Disconnect the existing router's Ethernet cable from the modem, and plug a Femtocell-package included Ethernet cable into the modem. Plug the other end of that cable into the Femtocell's WAN port. It may be labeled "Internet."

Power the modem and allow it to stabilize. This can take a few minutes.

Power the Femtocell device with the included power supply. This can also take a few minutes. Look for stabilizing lights on the Femtocell.

Plug any supplied external GPS antenna into the Femtocell. The GPS antenna lets the carrier verify you're in a service area. The GPS antenna may need to be placed closer to a window if the GPS light doesn't illuminate green on the Femtocell. A GPS lock can take up to 30 minutes.

Connect an Ethernet cable from the existing router's WAN port, sometimes labeled "Internet" to a LAN port on the Femtocell. Power the router.

Tip: On Sprint setups, the router is behind the Femtocell, which is behind the modem. The wiring diagram is in that case is modem-to-Femtocell-to-router. Check your Femtocell's quick start guide.

Allow a few hours for the Femtocell to stabilize. The LED lights on the Femtocell should become steady.

Tip: Check your Internet services. In my case, Sprint's Airave product hosed my YouTube on Android delivered via the WiFi router. I used elimination to identify the culprit -- the Femtocell.

In a case like that, try installing the Femtocell behind the router, and the router behind the modem. Then test the Femtocell for calling stability.

In my case, there wasn't a Femtocell stability problem despite Sprint advising against that wiring diagram for stability reasons.

Operating the Femtocell

Follow the instructions that came with the Femtocell to verify your phone is provisioned on the network.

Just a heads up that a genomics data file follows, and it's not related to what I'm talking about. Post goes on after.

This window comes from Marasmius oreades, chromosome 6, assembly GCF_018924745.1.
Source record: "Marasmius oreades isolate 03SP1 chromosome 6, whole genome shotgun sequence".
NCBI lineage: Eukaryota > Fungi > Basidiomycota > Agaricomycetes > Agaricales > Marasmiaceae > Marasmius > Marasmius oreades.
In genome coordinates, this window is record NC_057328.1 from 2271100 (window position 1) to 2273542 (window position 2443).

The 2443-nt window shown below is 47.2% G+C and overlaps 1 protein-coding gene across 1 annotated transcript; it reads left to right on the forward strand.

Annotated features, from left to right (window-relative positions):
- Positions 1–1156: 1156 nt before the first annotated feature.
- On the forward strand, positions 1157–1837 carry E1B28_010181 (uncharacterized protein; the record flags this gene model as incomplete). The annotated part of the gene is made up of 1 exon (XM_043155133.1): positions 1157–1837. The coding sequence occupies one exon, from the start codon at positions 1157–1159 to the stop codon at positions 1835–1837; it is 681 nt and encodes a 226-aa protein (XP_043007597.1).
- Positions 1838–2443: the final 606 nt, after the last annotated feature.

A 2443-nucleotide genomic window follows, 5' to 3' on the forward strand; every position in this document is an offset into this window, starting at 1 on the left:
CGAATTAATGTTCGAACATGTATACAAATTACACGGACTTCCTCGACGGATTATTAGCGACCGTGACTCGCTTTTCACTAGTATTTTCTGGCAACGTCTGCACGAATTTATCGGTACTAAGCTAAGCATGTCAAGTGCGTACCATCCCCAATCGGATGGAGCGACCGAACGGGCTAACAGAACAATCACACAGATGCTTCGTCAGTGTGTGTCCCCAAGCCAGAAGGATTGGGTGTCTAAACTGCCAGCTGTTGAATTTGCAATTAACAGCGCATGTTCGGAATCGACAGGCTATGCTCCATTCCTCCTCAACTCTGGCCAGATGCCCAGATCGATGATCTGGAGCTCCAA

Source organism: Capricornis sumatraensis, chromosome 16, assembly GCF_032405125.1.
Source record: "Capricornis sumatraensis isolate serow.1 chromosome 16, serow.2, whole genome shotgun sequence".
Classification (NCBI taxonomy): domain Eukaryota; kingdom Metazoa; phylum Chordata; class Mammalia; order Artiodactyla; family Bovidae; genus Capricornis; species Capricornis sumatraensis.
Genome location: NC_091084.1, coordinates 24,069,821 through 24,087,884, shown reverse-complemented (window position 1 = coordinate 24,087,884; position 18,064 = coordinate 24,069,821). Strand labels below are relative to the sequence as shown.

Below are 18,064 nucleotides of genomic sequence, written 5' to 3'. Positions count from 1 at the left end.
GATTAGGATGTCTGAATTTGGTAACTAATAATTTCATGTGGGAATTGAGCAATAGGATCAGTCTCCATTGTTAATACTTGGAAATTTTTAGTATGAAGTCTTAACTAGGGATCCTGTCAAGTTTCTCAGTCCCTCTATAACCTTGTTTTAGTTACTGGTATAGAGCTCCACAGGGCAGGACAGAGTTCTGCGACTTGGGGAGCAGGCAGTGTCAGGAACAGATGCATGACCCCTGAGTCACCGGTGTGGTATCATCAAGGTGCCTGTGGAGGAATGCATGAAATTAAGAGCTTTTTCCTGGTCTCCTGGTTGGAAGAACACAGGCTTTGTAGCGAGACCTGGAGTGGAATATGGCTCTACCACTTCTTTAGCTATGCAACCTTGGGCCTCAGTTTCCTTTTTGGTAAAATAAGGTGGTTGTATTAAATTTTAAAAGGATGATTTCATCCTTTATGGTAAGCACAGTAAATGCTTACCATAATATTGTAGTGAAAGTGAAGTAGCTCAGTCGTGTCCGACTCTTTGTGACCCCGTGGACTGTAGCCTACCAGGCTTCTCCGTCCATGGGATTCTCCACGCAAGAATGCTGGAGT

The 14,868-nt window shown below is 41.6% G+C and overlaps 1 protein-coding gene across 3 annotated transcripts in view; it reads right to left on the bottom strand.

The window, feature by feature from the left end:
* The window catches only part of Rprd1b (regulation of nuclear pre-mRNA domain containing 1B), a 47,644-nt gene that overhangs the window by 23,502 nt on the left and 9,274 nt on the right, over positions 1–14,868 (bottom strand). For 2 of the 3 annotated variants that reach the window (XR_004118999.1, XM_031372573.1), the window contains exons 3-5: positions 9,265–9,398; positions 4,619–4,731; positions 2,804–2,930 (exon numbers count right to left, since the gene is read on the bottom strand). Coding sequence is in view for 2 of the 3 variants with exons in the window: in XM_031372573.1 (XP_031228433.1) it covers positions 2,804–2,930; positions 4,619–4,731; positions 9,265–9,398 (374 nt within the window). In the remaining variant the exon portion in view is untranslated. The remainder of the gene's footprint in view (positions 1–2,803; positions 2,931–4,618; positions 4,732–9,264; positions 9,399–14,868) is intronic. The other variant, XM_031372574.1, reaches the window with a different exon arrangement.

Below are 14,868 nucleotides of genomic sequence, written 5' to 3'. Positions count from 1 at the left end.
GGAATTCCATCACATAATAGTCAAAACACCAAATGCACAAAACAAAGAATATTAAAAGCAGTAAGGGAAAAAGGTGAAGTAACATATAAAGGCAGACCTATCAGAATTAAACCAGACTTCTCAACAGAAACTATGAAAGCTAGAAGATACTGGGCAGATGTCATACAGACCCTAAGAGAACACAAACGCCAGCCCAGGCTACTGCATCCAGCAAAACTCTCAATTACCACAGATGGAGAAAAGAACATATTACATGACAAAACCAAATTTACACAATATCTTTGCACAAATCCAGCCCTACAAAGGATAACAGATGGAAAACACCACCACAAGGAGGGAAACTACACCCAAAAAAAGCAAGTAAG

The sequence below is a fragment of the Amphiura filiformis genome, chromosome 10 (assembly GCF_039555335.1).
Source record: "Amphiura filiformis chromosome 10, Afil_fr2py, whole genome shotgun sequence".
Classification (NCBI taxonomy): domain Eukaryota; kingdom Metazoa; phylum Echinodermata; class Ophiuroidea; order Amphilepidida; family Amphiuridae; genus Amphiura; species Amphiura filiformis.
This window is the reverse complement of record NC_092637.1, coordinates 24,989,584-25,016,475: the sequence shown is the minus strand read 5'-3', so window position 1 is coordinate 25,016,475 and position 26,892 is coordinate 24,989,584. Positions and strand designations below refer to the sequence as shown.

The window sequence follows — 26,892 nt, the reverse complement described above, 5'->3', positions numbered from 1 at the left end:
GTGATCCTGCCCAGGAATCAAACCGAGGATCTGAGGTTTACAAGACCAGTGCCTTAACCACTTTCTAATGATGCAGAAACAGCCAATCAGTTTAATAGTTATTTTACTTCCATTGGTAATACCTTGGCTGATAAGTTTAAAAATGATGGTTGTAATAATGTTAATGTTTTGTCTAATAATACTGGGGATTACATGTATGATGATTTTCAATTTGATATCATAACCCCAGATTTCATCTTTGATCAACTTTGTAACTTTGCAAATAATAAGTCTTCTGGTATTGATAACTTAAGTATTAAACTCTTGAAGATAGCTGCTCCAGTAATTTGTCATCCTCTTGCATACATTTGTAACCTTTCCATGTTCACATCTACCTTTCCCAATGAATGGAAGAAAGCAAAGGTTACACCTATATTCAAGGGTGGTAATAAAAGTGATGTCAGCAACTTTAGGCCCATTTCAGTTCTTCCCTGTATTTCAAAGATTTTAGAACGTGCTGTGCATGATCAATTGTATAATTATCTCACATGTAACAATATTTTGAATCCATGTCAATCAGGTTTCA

Sprint requests you initially dial "*99" and listen for a message that says you are within Airave coverage. "Airave" is Sprint's Femtocell product name. Call the carrier if the phone isn't provisioned.

Making Calls

Make calls normally. Sprint's Airave product sounds three short beeps to let you know that the call is being handled by the Femtocell radio. Check your quick start guide for carrier-specific notifications.

Tip: Toggle the phone between Air Safe modes on and off to force the phone to look for the Femtocell if, when arriving home, the phone is lethargic locking on the Femtocell radio.

Want to Ask a Tech Question?

Is there a piece of tech you'd like to know how to operate properly? Is there a gadget that's got you confounded? Please send your tech questions to me, and I'll try to answer as many as possible in this column.

And use the Talkback feature below to add your comments!


Patrick Nelson has been a professional writer since 1992. He was editor and publisher of the music industry trade publication Producer Report and has written for a number of technology blogs. Nelson studied design at Hornsey Art School and wrote the cult-classic novel Sprawlism. His introduction to technology was as a nomadic talent scout in the eighties, where regular scrabbling around under hotel room beds was necessary to connect modems with alligator clips to hotel telephone wiring to get a fax out. He tasted down and dirty technology, and never looked back.